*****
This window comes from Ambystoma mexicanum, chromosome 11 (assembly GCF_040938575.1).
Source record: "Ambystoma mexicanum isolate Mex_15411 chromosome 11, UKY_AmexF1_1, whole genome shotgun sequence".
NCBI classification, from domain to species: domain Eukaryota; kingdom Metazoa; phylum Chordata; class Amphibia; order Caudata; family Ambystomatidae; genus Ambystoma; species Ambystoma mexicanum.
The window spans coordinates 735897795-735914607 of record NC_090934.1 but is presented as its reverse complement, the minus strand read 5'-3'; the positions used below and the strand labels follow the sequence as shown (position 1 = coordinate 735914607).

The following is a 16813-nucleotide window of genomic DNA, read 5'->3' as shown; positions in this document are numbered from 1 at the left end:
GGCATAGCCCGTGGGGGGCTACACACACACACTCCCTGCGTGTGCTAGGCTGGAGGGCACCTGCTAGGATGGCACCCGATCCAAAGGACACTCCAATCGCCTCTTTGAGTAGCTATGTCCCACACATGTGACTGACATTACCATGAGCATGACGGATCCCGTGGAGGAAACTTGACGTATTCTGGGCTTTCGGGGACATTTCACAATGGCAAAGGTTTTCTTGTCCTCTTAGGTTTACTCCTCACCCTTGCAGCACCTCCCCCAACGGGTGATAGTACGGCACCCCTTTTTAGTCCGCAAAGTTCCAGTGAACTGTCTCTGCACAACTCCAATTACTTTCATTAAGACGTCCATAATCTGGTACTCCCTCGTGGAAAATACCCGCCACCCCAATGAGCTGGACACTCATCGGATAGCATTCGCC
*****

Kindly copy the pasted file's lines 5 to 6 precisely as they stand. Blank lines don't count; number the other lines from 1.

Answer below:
The following is a 16813-nucleotide window of genomic DNA, read 5'->3' as shown; positions in this document are numbered from 1 at the left end:
GGCATAGCCCGTGGGGGGCTACACACACACACTCCCTGCGTGTGCTAGGCTGGAGGGCACCTGCTAGGATGGCACCCGATCCAAAGGACACTCCAATCGCCTCTTTGAGTAGCTATGTCCCACACATGTGACTGACATTACCATGAGCATGACGGATCCCGTGGAGGAAACTTGACGTATTCTGGGCTTTCGGGGACATTTCACAATGGCAAAGGTTTTCTTGTCCTCTTAGGTTTACTCCTCACCCTTGCAGCACCTCCCCCAACGGGTGATAGTACGGCACCCCTTTTTAGTCCGCAAAGTTCCAGTGAACTGTCTCTGCACAACTCCAATTACTTTCATTAAGACGTCCATAATCTGGTACTCCCTCGTGGAAAATACCCGCCACCCCAATGAGCTGGACACTCATCGGATAGCATTCGCC